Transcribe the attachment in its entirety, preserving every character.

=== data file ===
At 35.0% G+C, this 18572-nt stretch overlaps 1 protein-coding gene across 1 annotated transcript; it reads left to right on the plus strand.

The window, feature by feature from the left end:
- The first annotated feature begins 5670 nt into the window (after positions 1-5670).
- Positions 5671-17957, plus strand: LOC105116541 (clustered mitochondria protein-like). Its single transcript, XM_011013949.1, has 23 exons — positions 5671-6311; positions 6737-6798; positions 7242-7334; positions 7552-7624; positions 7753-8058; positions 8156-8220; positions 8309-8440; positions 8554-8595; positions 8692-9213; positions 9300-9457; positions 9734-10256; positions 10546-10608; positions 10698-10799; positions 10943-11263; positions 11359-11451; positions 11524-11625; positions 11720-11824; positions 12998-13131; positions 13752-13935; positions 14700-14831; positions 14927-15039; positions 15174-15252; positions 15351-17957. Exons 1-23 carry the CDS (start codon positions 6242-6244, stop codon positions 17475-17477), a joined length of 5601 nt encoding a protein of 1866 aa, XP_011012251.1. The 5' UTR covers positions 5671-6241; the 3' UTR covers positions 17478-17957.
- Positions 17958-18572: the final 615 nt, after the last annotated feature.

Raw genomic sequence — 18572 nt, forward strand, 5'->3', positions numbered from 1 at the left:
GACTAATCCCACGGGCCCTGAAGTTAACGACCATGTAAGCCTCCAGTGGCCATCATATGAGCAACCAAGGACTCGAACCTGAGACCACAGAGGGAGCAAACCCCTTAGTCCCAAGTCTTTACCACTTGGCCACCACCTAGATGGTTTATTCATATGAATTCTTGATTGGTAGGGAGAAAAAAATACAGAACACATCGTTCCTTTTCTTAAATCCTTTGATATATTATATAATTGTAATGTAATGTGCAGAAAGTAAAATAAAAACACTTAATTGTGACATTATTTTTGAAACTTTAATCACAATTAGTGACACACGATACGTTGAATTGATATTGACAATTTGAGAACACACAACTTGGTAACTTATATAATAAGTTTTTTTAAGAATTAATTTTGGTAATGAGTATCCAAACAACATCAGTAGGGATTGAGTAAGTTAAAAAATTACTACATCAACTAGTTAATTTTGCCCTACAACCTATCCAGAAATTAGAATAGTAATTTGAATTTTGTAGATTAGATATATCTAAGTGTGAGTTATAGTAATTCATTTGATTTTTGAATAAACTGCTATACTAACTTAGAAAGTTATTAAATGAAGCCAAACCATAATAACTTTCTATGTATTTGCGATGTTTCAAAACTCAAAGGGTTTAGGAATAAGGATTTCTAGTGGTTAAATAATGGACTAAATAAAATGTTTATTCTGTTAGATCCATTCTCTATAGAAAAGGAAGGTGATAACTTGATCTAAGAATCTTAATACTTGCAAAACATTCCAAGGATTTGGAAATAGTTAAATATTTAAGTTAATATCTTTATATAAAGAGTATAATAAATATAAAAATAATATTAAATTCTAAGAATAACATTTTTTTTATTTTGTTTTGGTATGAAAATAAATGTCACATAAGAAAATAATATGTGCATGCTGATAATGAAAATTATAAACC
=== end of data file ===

At 35.0% G+C, this 18572-nt stretch overlaps 1 protein-coding gene across 1 annotated transcript; it reads left to right on the plus strand.

The window, feature by feature from the left end:
- The first annotated feature begins 5670 nt into the window (after positions 1-5670).
- Positions 5671-17957, plus strand: LOC105116541 (clustered mitochondria protein-like). Its single transcript, XM_011013949.1, has 23 exons — positions 5671-6311; positions 6737-6798; positions 7242-7334; positions 7552-7624; positions 7753-8058; positions 8156-8220; positions 8309-8440; positions 8554-8595; positions 8692-9213; positions 9300-9457; positions 9734-10256; positions 10546-10608; positions 10698-10799; positions 10943-11263; positions 11359-11451; positions 11524-11625; positions 11720-11824; positions 12998-13131; positions 13752-13935; positions 14700-14831; positions 14927-15039; positions 15174-15252; positions 15351-17957. Exons 1-23 carry the CDS (start codon positions 6242-6244, stop codon positions 17475-17477), a joined length of 5601 nt encoding a protein of 1866 aa, XP_011012251.1. The 5' UTR covers positions 5671-6241; the 3' UTR covers positions 17478-17957.
- Positions 17958-18572: the final 615 nt, after the last annotated feature.

Raw genomic sequence — 18572 nt, forward strand, 5'->3', positions numbered from 1 at the left:
GACTAATCCCACGGGCCCTGAAGTTAACGACCATGTAAGCCTCCAGTGGCCATCATATGAGCAACCAAGGACTCGAACCTGAGACCACAGAGGGAGCAAACCCCTTAGTCCCAAGTCTTTACCACTTGGCCACCACCTAGATGGTTTATTCATATGAATTCTTGATTGGTAGGGAGAAAAAAATACAGAACACATCGTTCCTTTTCTTAAATCCTTTGATATATTATATAATTGTAATGTAATGTGCAGAAAGTAAAATAAAAACACTTAATTGTGACATTATTTTTGAAACTTTAATCACAATTAGTGACACACGATACGTTGAATTGATATTGACAATTTGAGAACACACAACTTGGTAACTTATATAATAAGTTTTTTTAAGAATTAATTTTGGTAATGAGTATCCAAACAACATCAGTAGGGATTGAGTAAGTTAAAAAATTACTACATCAACTAGTTAATTTTGCCCTACAACCTATCCAGAAATTAGAATAGTAATTTGAATTTTGTAGATTAGATATATCTAAGTGTGAGTTATAGTAATTCATTTGATTTTTGAATAAACTGCTATACTAACTTAGAAAGTTATTAAATGAAGCCAAACCATAATAACTTTCTATGTATTTGCGATGTTTCAAAACTCAAAGGGTTTAGGAATAAGGATTTCTAGTGGTTAAATAATGGACTAAATAAAATGTTTATTCTGTTAGATCCATTCTCTATAGAAAAGGAAGGTGATAACTTGATCTAAGAATCTTAATACTTGCAAAACATTCCAAGGATTTGGAAATAGTTAAATATTTAAGTTAATATCTTTATATAAAGAGTATAATAAATATAAAAATAATATTAAATTCTAAGAATAACATTTTTTTTATTTTGTTTTGGTATGAAAATAAATGTCACATAAGAAAATAATATGTGCATGCTGATAATGAAAATTATAAACC